The opportunity zone program allows investors to defer taxes on capital gains by rolling them into investments in designated areas. If they hold their capital in these funds for seven years, they can get a 15 percent step up in basis for their original gain, but only if they invest by December 31. After that, the maximum step up falls to 10 percent. Investors that keep their gains in a qualified opportunity fund for at least a decade pay no tax when they exit their funds.
Bowden said he and his team have spoken to dozens of would-be fund sponsors during the past 18 months and only about 10 percent of the groups that initially expressed interest in the program were able to launch funds. Many were deterred by the nuances of the initiative and some were simply unable to source capital. The success rate has climbed over time, Bowden noted, but it has skewed toward experienced asset managers.
A handful of firms in the PERE 100 have launched opportunity zone funds, including CIM Group, which is targeting $5 billion for its fund, according to OpportunityDB, an online database of opportunity zone funds. Starwood Capital Partners, which targeted $500 million, closed a vehicle in June, PERE understands. The Florida-based manager declined to comment for this article. Brookfield Asset Management and Bridge Investment Group hope to raise $1 billion apiece around the strategy, although PERE’s sister publication Buyouts Insider has reported that Bridge has changed its fundraising approach and now seeks smaller pools of capital that will be easier to deploy between the program’s deadlines. Bridge, Brookfield and CIM Group did not respond to requests for comment.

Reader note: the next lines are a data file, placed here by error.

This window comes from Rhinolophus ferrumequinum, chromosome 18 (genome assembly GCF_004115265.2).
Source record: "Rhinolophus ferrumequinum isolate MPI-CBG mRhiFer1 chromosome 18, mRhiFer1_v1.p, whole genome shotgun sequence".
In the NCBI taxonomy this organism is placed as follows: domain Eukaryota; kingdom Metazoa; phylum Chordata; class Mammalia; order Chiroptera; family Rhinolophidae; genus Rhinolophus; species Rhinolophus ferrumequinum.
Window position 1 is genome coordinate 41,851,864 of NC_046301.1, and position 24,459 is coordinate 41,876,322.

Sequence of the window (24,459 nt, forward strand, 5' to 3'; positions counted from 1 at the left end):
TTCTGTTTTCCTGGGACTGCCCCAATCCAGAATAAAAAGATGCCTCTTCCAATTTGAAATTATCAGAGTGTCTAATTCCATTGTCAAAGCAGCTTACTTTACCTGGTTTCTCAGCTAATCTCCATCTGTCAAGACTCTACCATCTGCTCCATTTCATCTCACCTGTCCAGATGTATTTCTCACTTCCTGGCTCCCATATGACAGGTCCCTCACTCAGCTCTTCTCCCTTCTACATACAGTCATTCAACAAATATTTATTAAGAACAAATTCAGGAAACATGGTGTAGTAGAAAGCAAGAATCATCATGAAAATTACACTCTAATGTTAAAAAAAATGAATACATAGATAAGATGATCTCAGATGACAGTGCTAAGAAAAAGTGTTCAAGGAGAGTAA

Among smaller managers, there is a variety of investment philosophies. Some are raising blind-pool funds, similar to traditional private equity real estate vehicles, while others offer more customized structures.
Bernstein, who works with high-net-worth individuals and family offices, told PERE that OPZ Bernstein sees more than 200 potential deals a month. Rather than raising multi-asset funds, the firm matches investors with individual properties that align with their interests. “While we initially had plans to raise a blind-pool fund, our investor base has preferred to see deals on a one-off basis,” he said.